The devil was sick, the devil a monk would be;
The devil grew well, the devil a monk was he.
We do not think of the consequences of borrowing.
How different is the position to day. When the Minister of Defence was on this side of the House,he led an attack against a proposal to involve the Commonwealth in a borrowing policy. He was then fighting for the people.
– I believed that what I said was perfectly sound. I think so still.
– If the honorable member thinks that it is dangerous to borrow, how can he persuade himself that it is wise for the Commonwealth to borrow for one of the most doubtful of assets ?
– Circumstances alter. For instance, the honorable member said a few moments ago that he would be in favour of the Commonwealth returning to the States only £3,500,000 instead of £5,000,000 per annum, as was proposed at the Brisbane Labour Conference.
– I said nothing of the kind. That is an unfair statement to make.
– The honorable member said he would raise this amount in two years. That would mean returning to the States £2,000,000 per annum less than we propose.
– I ask the honorable member to discontinue his interjections.
– What I said was that I believed in making the Commonwealth revenue available first of all for Commonwealth necessities. I said, further, that if it were proved that to provide for the effective defence of Australia £4,000,000 was required within the next two years,that money could be raised by way of taxation, and not by borrowing. I did not say that we should necessarily stand by taxes on thefood of the poor, as this Government are prepared to do. We have the lands of Australia available to us as a possible means of raising money to provide for the defence of the country.
– The States are taxing them now.
– The honorable member at one time was in favour of land taxation, and used to describe private ownership in land as legalized theft.
– A Land Tax Bill has just been passed by one House of the Victorian Parliament.
– The honorable member knows that it will never be passed by the other House. The Treasurer, in his Budget statement, put before us certain other loan proposals on the part of the Government, and our difficulty is that we can never find out where the Ministry are so far as any financial proposal is concerned. The Treasurer then anticipated that we should have a deficit of £1,200,000; but that anticipated deficit has been reduced to £600,000 under the financial agreement. A proposal was submitted to raise money by short-dated Treasury bonds in order to get over the difficulty until the end of the financial year. .Does this loan proposal relate only to naval defence, or is it. to extricate the Government from their financial obligations? Ministers adopt an attitude of studied insolence to members of the Opposition. However, if the Government do not care to make a statement, I am not going to cry out; but when the Leader of the Opposition expresses a desire for information, he is entitled to consideration.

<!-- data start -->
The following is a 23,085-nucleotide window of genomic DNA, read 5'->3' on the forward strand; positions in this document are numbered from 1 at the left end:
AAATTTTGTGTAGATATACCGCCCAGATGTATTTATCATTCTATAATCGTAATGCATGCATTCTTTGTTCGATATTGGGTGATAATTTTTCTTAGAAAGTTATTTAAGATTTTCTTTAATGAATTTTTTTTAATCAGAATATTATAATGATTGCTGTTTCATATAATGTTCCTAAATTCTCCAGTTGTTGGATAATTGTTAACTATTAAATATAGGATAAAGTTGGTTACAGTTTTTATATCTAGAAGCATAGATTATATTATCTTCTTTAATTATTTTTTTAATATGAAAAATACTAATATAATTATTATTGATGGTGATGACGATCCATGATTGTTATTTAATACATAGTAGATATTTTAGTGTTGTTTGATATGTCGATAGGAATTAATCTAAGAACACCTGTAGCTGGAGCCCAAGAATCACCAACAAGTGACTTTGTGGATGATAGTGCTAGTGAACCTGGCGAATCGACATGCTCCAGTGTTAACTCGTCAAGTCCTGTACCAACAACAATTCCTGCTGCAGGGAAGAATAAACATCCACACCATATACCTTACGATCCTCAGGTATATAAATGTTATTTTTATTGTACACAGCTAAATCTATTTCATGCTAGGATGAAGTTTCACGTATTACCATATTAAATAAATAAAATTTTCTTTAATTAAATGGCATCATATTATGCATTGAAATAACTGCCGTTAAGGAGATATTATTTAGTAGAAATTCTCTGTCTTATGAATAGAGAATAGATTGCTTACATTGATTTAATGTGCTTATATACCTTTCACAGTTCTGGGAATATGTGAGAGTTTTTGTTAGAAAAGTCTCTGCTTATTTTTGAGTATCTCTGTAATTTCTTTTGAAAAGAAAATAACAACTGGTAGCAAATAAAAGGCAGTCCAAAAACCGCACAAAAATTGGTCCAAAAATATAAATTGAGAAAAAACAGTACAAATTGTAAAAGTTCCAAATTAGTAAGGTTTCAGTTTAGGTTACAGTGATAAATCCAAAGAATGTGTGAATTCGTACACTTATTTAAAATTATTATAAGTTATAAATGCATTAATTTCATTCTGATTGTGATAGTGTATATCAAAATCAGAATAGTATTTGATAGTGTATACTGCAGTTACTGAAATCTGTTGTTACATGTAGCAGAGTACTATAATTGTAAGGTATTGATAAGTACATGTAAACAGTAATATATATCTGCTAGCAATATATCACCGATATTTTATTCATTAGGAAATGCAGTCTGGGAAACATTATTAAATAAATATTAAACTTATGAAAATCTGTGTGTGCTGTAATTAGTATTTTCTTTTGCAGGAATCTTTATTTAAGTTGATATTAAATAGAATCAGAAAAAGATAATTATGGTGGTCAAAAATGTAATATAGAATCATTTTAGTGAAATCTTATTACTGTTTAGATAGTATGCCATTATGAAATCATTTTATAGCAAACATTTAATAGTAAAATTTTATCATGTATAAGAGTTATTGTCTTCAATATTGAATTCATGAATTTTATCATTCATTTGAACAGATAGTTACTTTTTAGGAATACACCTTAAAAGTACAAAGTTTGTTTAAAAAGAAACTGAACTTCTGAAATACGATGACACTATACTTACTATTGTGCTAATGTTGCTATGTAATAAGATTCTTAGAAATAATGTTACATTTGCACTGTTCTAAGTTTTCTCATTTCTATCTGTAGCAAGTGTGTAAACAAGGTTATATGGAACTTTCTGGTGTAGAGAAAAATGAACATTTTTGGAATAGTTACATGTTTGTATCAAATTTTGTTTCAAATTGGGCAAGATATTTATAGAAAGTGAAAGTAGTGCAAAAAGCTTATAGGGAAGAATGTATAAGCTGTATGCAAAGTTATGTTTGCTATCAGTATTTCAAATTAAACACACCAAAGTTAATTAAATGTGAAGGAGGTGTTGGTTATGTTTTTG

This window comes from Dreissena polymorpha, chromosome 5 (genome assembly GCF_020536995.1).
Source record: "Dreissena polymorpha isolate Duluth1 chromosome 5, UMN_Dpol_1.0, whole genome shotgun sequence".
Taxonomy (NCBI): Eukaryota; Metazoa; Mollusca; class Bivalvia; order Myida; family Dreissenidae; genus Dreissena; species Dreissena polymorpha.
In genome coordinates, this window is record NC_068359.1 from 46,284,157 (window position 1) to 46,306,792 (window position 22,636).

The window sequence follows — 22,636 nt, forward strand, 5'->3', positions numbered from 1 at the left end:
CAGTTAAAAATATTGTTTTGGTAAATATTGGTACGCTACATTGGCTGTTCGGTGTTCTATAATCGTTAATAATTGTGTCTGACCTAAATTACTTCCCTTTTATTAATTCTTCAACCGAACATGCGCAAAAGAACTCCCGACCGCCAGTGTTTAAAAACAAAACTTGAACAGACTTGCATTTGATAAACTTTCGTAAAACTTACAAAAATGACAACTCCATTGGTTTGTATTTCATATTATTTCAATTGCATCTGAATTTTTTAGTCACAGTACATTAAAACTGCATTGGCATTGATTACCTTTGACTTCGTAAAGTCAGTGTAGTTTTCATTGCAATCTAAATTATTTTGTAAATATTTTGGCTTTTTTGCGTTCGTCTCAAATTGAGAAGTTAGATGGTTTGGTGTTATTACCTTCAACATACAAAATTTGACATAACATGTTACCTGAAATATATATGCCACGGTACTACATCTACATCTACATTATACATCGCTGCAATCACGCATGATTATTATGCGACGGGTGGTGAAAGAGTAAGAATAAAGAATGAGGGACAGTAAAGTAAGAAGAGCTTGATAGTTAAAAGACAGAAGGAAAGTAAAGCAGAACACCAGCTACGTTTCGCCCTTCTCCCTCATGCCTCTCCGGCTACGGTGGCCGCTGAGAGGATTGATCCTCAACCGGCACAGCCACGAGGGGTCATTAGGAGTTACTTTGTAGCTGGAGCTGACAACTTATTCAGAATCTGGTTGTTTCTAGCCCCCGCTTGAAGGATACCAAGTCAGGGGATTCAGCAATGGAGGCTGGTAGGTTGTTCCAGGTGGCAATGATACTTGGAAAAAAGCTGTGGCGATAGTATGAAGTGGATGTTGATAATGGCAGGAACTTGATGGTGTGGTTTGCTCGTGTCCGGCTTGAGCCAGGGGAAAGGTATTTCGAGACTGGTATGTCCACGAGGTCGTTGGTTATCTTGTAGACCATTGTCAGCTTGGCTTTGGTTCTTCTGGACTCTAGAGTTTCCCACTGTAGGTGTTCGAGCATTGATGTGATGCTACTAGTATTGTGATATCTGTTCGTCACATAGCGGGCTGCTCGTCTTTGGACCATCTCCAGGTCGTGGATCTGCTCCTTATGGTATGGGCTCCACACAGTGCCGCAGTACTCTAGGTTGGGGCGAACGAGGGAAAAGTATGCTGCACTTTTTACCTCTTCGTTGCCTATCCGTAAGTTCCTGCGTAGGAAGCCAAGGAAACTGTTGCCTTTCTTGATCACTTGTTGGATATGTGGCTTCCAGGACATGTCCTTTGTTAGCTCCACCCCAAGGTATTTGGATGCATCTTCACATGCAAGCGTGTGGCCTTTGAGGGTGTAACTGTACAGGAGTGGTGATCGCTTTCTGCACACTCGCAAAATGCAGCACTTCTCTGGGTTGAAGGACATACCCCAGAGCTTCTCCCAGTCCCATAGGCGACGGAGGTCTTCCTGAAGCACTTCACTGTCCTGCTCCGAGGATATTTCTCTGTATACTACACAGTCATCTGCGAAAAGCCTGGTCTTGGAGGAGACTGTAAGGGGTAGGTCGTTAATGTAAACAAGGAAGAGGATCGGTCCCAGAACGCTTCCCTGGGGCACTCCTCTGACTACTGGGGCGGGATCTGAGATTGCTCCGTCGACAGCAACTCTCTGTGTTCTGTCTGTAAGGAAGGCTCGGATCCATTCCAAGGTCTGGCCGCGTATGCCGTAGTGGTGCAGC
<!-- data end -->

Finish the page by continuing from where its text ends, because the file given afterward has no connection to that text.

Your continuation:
– We have not had an opportunity.
– The Treasurer can have an opportunity now. The Prime Minister knows that when the proposal was submitted in regard to naval defence, the Minister of Defence himself desired to make a statement, and the House, though any one could have objected, permitted hhim to do so. But we find that on this naval loan proposal, the Treasurer does not desire to make a statement now, but at some other stage.
– The Treasurer says he is not ready !
– We never know when the Government are ready or what they want. The Prime Minister intimates that a statement will be made as soon as there is an opportunity ; but, when an opportunity presents itself, we are told that it will be done at some other time. I am absolutely opposed to a borrowing policy for the purpose of establishing a navy. The resources of this country are sufficient to pro vide the necessary money for effective defence. The recklessness of State Treasurers in the past is responsible for half the difficulty we experience to-day. Australia is faced . with the payment of £9,000,000 per annum in interest ; and that is the severest drain on the resources of both the Commonwealth and States.
Colonel Foxton. - A large amount of that interest is paid by reproductive works.
– I admit that a large proportion of the borrowed money was invested in reproductive works; but, at the same time, some of it was squandered. It cannot be said that this proposed loan is for reproductive works.
Mr. Joseph Cook. Indeed, yes !
– The Minister of Defence would justify anything !
– Is insurance not justified?
– If the honorable member were conducting a business, and had to borrow money, would he be justified in charging the insurance on his premises to loan account? Would his business be on a reasonable basis if he did not make his profits pay the insurance? The question is too absurd to require any consideration by the intelligent people of Australia. The trouble is that the Government have broken so many promises - have so often shifted from one side to the other and swallowed one another’s opinions - that they ‘do not think it matters if they break another, and, although they were returned as antiborrowers, resort to a loan policy before the people have an opportunity of expressing an opinion.
.- Whatever may have been the case with the Labour party, I am not aware of any candidate at the last election who placed the question of borrowing or not borrowing before the electors. I certainly did not mention the matter ; and beyond the fact that antiborrowing is a plank of the Labour platform, I do not think it arose or that the people would have been prepared to cast a vote on it as coming within the range of active politics at that time. The only occasion when the borrowing question came before this Parliament was in 1902 ; and at that time the present Minister of Defence, the present Minister of Home Affairs, and the present Attorney-General, in common with myself and others on this side of the House, were against a borrowing policy.